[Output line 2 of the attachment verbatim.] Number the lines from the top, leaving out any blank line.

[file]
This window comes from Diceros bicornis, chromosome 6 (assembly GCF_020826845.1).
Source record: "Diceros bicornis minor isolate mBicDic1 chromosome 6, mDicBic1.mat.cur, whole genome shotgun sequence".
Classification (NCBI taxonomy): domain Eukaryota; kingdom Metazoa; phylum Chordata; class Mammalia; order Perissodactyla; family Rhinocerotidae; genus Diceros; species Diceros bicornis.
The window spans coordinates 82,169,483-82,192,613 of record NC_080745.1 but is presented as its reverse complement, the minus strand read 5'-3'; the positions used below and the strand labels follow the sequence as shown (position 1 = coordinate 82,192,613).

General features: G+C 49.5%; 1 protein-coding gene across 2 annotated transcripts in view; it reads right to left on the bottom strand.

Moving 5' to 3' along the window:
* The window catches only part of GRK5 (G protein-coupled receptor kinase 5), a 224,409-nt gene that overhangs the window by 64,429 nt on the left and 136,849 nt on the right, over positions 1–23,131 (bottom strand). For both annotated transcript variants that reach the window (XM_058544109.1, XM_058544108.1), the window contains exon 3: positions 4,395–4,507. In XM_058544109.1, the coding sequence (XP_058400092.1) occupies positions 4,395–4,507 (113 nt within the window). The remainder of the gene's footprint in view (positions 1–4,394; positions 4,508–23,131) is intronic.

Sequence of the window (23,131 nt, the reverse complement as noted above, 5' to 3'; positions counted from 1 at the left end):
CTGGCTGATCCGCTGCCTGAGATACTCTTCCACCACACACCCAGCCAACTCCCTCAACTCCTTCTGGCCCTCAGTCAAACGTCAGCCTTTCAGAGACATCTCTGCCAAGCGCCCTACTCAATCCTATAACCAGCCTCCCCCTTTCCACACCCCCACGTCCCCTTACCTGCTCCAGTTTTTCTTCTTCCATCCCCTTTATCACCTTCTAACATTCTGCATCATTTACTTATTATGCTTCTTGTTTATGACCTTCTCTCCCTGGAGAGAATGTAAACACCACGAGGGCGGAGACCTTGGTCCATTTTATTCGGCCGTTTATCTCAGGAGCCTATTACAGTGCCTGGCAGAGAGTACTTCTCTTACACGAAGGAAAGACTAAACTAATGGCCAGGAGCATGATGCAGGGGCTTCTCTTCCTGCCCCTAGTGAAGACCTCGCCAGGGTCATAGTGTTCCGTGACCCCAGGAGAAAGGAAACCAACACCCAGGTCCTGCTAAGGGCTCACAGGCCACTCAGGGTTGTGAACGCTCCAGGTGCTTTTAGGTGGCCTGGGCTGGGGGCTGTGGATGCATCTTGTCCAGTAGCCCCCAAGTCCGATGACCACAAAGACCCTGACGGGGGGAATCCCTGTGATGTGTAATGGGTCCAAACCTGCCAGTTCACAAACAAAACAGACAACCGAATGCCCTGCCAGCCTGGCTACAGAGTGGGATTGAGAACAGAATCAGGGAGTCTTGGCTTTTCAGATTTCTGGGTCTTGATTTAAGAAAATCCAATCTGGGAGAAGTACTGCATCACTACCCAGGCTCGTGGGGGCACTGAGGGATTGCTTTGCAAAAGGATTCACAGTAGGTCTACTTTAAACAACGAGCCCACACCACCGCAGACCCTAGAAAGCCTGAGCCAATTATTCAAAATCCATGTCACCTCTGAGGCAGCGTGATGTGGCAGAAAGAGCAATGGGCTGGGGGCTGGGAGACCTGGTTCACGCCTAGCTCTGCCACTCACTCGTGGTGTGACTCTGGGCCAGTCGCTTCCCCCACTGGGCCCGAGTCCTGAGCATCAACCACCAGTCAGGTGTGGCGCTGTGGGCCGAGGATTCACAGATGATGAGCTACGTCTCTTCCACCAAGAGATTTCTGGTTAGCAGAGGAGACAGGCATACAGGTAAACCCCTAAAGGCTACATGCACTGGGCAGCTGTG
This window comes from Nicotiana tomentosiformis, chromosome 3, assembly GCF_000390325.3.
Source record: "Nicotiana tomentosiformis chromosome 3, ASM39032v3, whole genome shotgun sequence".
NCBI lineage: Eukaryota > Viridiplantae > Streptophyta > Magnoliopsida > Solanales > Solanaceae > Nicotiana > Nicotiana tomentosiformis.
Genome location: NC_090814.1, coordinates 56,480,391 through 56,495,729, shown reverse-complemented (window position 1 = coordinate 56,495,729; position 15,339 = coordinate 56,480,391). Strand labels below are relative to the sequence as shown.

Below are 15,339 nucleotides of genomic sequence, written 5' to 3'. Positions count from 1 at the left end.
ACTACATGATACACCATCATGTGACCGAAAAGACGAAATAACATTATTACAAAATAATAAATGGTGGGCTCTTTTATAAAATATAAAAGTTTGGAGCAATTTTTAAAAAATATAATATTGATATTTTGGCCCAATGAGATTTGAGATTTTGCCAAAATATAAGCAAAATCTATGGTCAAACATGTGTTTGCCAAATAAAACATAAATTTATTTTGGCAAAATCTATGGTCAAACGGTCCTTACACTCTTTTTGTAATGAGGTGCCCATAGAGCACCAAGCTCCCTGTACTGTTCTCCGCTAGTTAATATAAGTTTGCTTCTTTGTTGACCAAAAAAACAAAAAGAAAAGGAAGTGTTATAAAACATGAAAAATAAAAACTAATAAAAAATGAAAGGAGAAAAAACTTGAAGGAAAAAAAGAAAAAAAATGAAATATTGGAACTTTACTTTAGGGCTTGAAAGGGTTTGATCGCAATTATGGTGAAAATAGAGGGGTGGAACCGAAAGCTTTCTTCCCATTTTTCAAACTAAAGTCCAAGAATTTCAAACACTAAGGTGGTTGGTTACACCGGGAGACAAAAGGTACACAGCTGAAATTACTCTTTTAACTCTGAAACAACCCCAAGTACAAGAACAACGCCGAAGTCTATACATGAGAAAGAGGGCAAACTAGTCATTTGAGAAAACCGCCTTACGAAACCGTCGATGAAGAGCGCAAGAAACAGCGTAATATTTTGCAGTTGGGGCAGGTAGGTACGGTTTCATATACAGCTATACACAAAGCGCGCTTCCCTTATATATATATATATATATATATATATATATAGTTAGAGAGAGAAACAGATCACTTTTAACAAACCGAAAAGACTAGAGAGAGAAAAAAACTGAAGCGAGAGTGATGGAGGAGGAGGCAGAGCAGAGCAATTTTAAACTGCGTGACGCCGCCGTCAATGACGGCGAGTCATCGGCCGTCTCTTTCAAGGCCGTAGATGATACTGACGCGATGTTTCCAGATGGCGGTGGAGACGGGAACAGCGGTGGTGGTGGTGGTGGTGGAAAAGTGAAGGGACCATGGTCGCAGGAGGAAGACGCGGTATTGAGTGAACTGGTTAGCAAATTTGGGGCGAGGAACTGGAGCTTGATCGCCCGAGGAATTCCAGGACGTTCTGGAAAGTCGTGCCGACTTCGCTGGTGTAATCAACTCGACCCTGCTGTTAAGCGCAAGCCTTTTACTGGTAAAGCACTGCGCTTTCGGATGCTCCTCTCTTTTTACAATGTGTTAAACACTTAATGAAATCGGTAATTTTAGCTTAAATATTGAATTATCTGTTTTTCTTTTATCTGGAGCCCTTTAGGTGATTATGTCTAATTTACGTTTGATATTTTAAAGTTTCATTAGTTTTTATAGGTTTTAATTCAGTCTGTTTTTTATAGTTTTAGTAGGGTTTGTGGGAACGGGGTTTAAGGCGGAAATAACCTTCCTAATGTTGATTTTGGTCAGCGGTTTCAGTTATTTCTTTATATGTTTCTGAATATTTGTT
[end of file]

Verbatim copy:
Source record: "Diceros bicornis minor isolate mBicDic1 chromosome 6, mDicBic1.mat.cur, whole genome shotgun sequence".